liteflyer 12-18-2002 06:07 PM

Wellington design project...
 
Hi fellas. I have been reading your posts concerning the design projects and I am very interested in what and where your going. I have just completed a twin engine design of my own which I call the STORK. iIt is powere by twin 4:1 geared 280's and I test flew it back in Oct. I am also in the engineering feild and have been on AUtoCad since 1990 and am currently running R14 at home and 2000i in the office. My stork plans are completly done on CAD. I am currently designing an almost exact scale Junkers 188E twin engine bomber with very easy and similar framework as my stork as that worked out extremely well. It will be powered by twin geared 3.21:1 400's amd have a span 0f 60". My STORK has a span of 54". As an input to your design project, particularly on the Wellington, both of my birds have scale like langing gear and I love taking of from the ground and hate hand launching! With all the wing area of a bomber, it seems like such a waste to ignore LG... I would like to participate in your design of the Wellington and have copied the 3-view that you have posted. Thanks for that. I am in the middle of a move right now but will be able to support the effort in a maximum way shortly, after the holidays and until then we could discuss the desigh issues and featres desired... You can see a picture of the STORK in my post titled "New twin engine fun fly bomber"....... Keith :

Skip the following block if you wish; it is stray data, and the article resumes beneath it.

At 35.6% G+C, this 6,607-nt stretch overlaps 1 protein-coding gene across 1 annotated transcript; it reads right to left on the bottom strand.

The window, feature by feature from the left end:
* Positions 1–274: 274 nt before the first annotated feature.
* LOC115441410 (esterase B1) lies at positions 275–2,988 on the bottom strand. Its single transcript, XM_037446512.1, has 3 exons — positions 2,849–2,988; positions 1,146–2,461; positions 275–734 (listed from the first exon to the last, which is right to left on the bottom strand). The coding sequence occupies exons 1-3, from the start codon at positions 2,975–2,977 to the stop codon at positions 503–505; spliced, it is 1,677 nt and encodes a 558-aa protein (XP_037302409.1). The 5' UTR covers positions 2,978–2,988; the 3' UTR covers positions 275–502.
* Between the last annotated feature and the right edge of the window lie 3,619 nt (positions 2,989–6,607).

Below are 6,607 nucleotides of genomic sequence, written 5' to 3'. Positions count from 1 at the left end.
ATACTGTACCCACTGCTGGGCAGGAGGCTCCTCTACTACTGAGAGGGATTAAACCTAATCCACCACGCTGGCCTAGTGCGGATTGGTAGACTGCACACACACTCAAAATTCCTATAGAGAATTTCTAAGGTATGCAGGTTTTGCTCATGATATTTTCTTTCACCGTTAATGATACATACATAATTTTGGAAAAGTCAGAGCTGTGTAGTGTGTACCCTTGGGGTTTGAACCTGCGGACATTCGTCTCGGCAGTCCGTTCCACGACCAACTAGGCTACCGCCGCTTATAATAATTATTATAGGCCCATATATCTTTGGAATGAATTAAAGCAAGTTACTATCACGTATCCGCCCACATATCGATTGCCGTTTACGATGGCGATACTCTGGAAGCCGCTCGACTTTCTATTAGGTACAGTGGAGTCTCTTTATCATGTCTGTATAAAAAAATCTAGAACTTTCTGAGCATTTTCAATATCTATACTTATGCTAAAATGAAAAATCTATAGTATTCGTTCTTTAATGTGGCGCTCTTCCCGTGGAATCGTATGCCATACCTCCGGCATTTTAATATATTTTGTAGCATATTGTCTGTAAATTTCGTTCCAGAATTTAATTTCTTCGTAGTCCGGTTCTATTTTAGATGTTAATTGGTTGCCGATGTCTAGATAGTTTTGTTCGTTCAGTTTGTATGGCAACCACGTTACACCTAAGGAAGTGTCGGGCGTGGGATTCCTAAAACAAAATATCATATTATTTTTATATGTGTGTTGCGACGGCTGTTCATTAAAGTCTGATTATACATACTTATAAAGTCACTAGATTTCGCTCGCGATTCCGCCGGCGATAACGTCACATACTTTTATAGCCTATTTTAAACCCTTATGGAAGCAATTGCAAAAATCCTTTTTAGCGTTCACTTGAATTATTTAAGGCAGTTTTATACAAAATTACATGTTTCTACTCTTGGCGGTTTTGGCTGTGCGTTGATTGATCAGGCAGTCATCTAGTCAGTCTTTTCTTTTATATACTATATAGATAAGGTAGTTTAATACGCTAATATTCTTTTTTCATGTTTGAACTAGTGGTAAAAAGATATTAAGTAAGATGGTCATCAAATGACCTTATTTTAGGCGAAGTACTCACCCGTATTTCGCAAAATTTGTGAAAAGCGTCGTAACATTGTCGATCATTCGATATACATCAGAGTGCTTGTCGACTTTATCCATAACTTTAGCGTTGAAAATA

a088008 12-18-2002 06:57 PM

Scale?
 
Great to have you on board.

I've been looking at the "Caribou" and would like to find better drawings than the one I posted. They are a little "rotated" (maybe 1 degree clockwise).

I guess we need to start with scale. I'll look at the Wellington soon. Does a 60" wingspan for the Wellington sound like a good ballpark for twin 400s. I intend putting gears to my motors, so maybe approx. 70" might be a possible wingspan. What do you think?

-Q.